• E. California subsp. californica var. peninsularis (E. L. Greene) Munz, which is an annual or facultative annual growing in arid inland environments.
  • E. californica subsp. mexicana (E. L. Greene) and Curtis Clark, the Mexican gold poppy, which is found in the Sonoran Desert. Some authorities refer to it as E. Mexicana.[6][7] These variations in features among Eschscholzia species have led to inconsistencies in species descriptions and identifications. This variation, both within and between species, triggered a surge in Eschscholzia species descriptions, reaching 112 taxa in the early part of the last century.[7] Currently, there are 189 taxonomic descriptions at the species level and below, with 159 type specimens scattered across global herbaria.[7] The shift in recognizing poppy species, known as the "Greene Revolution", initiated a significant reduction in recognized species.[8] Willis Lynn Jepson played a pivotal role by considering the majority of described taxa as mere environmental variations.[9] In his book A Flora of California, published in 1922, he consolidated many of the taxa into Eschscholtzia californica and reduced the total number of taxa within the greater Eschscholtzia genus from around 120 to 12.[10]

Botanical research has held significant implications towards the classification of Eschscholzia. Despite some unresolved aspects in the phylogenies, it is evident that taxonomic are necessary within the genus, particularly in three areas: supporting two subspecies of E. californica, endorsing two subspecies of E. lemmonii, and recognizing two potential new taxa.[7] Currently, 8 taxa are officially recognized.[10]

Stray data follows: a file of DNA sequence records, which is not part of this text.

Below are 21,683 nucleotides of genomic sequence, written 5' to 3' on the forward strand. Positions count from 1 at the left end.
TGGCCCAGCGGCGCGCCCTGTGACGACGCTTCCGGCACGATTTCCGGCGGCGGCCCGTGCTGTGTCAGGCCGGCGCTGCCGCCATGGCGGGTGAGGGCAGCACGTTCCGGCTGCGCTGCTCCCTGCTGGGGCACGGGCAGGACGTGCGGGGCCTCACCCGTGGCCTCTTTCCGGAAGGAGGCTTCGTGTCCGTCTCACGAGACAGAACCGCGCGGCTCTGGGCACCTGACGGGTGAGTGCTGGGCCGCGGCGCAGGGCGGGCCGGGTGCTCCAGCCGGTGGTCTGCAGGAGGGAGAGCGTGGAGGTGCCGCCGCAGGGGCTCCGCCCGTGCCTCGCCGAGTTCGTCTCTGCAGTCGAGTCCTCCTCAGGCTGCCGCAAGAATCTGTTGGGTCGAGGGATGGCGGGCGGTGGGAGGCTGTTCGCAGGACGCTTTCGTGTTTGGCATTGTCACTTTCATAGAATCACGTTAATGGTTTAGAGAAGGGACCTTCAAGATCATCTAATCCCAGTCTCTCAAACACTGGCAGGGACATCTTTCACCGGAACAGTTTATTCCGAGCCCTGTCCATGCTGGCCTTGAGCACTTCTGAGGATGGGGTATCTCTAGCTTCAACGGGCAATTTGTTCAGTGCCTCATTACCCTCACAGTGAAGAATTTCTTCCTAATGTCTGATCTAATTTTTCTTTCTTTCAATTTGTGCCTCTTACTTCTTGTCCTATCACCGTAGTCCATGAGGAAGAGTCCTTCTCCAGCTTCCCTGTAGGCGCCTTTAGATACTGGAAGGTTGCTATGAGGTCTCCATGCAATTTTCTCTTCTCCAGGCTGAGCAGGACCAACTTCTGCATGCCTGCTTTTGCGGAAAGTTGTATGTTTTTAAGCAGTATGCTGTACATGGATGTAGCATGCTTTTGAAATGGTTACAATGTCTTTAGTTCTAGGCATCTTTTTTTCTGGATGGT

It belongs to the subfamily Eschscholzioideae, sister group to the subfamily Papaveroideae (which includes Papaver somniferum, the opium poppy).[11]


As poppies are not wind-pollinated, their pollen poses no allergy risk via inhalation.

A UK study of meadow flowers including commercial mixes and common plants such as ragwort and dandelion ranked the California poppy highly in pollen production, although it did not produce a significant amount of nectar. On a per-flower basis it ranked second, with a rate of 8.3 ± 1.1μl. The corn poppy, Papaver rhoeas, topped the list for per-flower pollen production with its rate of 13.3 ± 2.8μl. When measuring the entire capitulum the top two species were the ox-eye daisy, Leucanthemum vulgare, with 15.9 ± 2μl, and Cosmos bipinnatus, which had a rate nearly equivalent to that of the corn poppy.[12]

Historical and cultural significance

In the late 1700s, Spanish settlers affectionately called the poppy "copa de oro" (gold cup). By 1816, Russian explorers officially named the flower Eschscholzia californica. Since California's statehood in 1850, local residents have embraced it as the California poppy or golden poppy.

Several years later, Chamisso introduced the wildflower through a detailed description and life-sized color painting in Horae Physicae Berolinenses (1820).[13] This marked the entry of the poppy into European taxonomic systems as Eschscholzia californica.[14] The living flower made its European debut in 1826, courtesy of Scottish botanist David Douglas, who collected various plant seeds, including Eschscholzia californica, for the Royal Horticultural Society of England.[14] While evidence indicates that the golden poppy started appearing in British gardens over the subsequent fifty years, it had not yet become strongly associated with ideas of California identity and statehood.[14] An 1883 Scottish report, recounting a visit to California and an encounter with the golden wildflowers, reflects the early attitudes forming around the poppy.[14]